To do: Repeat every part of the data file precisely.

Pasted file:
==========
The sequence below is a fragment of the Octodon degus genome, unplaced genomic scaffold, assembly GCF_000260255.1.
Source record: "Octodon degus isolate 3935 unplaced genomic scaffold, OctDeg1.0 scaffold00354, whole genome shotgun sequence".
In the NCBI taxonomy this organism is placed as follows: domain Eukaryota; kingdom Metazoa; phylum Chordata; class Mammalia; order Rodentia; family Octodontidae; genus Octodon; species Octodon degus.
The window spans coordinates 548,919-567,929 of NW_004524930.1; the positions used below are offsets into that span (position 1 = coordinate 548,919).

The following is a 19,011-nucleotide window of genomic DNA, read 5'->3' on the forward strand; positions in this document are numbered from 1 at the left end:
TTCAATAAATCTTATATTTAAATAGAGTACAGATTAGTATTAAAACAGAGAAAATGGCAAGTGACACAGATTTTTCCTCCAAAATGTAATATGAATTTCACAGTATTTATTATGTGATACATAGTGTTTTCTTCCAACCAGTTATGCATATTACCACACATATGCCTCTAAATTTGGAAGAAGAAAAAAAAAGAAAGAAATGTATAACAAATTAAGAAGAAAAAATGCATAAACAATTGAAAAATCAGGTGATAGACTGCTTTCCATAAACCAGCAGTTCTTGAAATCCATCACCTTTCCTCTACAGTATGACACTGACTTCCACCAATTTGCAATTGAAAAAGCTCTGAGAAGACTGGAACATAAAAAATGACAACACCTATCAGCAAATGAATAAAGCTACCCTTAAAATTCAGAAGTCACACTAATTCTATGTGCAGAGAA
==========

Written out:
The sequence below is a fragment of the Octodon degus genome, unplaced genomic scaffold, assembly GCF_000260255.1.
Source record: "Octodon degus isolate 3935 unplaced genomic scaffold, OctDeg1.0 scaffold00354, whole genome shotgun sequence".
In the NCBI taxonomy this organism is placed as follows: domain Eukaryota; kingdom Metazoa; phylum Chordata; class Mammalia; order Rodentia; family Octodontidae; genus Octodon; species Octodon degus.
The window spans coordinates 548,919-567,929 of NW_004524930.1; the positions used below are offsets into that span (position 1 = coordinate 548,919).

The following is a 19,011-nucleotide window of genomic DNA, read 5'->3' on the forward strand; positions in this document are numbered from 1 at the left end:
TTCAATAAATCTTATATTTAAATAGAGTACAGATTAGTATTAAAACAGAGAAAATGGCAAGTGACACAGATTTTTCCTCCAAAATGTAATATGAATTTCACAGTATTTATTATGTGATACATAGTGTTTTCTTCCAACCAGTTATGCATATTACCACACATATGCCTCTAAATTTGGAAGAAGAAAAAAAAAGAAAGAAATGTATAACAAATTAAGAAGAAAAAATGCATAAACAATTGAAAAATCAGGTGATAGACTGCTTTCCATAAACCAGCAGTTCTTGAAATCCATCACCTTTCCTCTACAGTATGACACTGACTTCCACCAATTTGCAATTGAAAAAGCTCTGAGAAGACTGGAACATAAAAAATGACAACACCTATCAGCAAATGAATAAAGCTACCCTTAAAATTCAGAAGTCACACTAATTCTATGTGCAGAGAA